Just give me a flight plan

June 24, 2014
Every CIO you talk to will say that, at least over the last four to five years, there has been no pause in their planning for future IT purchases. There has been no capability for us to not be constantly upgrading, implementing or revising a project that is fairly major in scope. Even without Meaningful Use, and then ICD-10, most organizations are working on major implementations day to day. They may not be thrashing about in a bad way, but they are coping with valuable manpower, time and budgetary resources being strained for large stretches of time. For example, at Seattle Children’s Hospital, we have been on a constant electronic medical record (EMR) upgrade path. We have been preparing for ICD-10 for two years. The pace is constant, and one of the biggest issues we have dealt with is in determining the rate of change that our staff can absorb, as well as how the steps we make today will impact the steps we may need to make in the future.

While I cannot speak for every CIO, I think it is safe to say that most of us don’t look at IT purchasing as an action unto itself. On a macro level, it is a lengthy process of examining a chain of processes and listening to many people throughout our organization. On a more micro level, we look at requirements, then we look at what software, hardware or whatever other component is needed to meet those requirements. After these wide and narrow perspectives are drawn, only then do we look at purchasing. This complicated practice, one that CIOs engage on a daily basis, is just one of the very real issues that are too often ignored by IT vendors today.

I am an ex-Air Force guy, so I like to think in terms of flight plans. At Seattle Children’s, we have flight plans for all our major applications. These plans describe how, where and when we bring in any new modules, and how they will fit with both legacy and future modules. It also outlines our expectations relative to our staff in terms of any training or technical support they will need moving forward. These flight plans are not designed by just our IT staff. We have a clinical advisory panel, and they dictate the sequence and the level of attention required for any given module as it comes online. Like all projects requiring money, the business side of our organization provides input in our decision-making as well.  We believe IT planning by every stakeholder in the organization is vital because we understand, sometimes from hard lessons in the past, that many people are going to be impacted today, and in the future, by the new IT purchases we make and implement.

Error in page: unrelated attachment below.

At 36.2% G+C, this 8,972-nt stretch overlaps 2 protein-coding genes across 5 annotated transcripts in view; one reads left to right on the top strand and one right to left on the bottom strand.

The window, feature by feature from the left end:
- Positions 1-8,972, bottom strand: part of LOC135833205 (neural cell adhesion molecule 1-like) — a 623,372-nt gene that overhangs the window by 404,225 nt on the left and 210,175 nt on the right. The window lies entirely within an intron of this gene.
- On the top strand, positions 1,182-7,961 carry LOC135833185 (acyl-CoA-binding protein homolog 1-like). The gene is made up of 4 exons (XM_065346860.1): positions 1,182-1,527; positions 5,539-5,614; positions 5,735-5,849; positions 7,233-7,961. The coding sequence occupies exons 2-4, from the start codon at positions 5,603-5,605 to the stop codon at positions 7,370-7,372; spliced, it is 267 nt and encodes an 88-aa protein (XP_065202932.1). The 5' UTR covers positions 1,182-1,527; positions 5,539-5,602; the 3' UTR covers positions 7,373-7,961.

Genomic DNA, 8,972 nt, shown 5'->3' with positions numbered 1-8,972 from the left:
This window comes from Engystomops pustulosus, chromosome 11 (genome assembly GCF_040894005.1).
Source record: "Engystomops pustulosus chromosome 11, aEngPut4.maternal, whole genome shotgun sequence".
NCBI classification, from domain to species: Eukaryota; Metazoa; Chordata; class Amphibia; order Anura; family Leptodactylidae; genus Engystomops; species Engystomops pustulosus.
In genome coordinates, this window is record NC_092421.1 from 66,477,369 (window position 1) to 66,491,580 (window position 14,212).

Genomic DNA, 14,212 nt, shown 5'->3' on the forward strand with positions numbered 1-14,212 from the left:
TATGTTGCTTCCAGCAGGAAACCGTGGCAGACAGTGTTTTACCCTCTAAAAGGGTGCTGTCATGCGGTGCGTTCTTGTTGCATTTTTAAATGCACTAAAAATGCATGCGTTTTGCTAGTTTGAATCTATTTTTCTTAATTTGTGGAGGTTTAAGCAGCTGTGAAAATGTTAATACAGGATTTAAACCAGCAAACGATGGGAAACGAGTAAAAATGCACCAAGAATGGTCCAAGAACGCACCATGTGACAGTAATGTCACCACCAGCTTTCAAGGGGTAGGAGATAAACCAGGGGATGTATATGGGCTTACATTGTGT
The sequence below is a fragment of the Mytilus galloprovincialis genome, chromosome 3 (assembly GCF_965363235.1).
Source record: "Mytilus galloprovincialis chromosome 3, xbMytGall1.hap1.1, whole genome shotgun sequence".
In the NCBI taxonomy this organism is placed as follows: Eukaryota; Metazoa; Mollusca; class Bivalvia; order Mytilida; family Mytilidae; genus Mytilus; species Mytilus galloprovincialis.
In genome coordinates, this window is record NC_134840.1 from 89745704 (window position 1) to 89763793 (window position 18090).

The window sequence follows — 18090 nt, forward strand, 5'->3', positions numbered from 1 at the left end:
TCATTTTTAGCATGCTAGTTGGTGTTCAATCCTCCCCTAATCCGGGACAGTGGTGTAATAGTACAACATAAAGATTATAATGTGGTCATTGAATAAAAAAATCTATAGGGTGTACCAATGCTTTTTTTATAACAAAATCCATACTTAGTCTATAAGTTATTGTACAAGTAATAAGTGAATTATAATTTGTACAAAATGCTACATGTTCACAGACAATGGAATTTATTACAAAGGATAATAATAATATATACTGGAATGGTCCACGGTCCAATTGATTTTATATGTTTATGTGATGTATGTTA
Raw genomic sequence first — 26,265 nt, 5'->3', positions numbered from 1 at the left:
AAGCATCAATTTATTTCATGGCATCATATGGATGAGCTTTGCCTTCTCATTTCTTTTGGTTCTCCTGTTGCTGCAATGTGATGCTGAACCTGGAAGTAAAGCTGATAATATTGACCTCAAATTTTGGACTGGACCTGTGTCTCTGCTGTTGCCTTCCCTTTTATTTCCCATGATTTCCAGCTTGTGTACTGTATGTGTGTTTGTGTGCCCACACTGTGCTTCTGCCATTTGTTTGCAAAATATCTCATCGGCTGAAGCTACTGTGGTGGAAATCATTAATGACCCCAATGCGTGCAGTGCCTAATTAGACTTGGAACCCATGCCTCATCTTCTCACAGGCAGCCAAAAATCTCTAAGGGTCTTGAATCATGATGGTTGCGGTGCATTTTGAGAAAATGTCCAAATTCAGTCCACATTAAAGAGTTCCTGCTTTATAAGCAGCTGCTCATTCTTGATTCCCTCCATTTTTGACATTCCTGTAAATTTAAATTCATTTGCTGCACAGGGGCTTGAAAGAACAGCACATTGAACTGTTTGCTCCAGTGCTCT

If I could speak directly to a vendor, I would say, “Give me a flight plan. How and when will your module help us down the road? Who on our staff will be impacted today and later on by your module? What flexibility or limitations will we experience moving forward when making future IT purchases with you or another vendor?” CIOs do not want to buy a module to solve just a current issue. Our purchases are a major investment, and vendors need to demonstrate a clear and valuable return on our investment. What our staff at Seattle Children’s finds attractive is a solution that will scratch our itch right now coupled with a road map, or flight plan, for its functionality in the future.

There are a couple of vendors in the market taking this forward-thinking approach today. A sterling example is ServiceNow. They are the ERP, or the EMR, for IT folks. They are a good example of a software vendor telling the market, “Yeah, we can provide software ticketing, but look. We have these other modules that you can add to help you work with problems, change, your configuration management database, workflow, account provisioning and so on and so forth. We’ll scratch your ticketing itch right now, but what’s really exciting about our product is here are all these other things that you can do with it in the future.”  

I envision more IT vendors will take the time to design and incorporate flight plans with their solutions like ServiceNow. Quite frankly, if they don’t, I think they will have major problems in the future securing customers in healthcare. For that matter, they’ll have problems finding customers in any field of business, period.   

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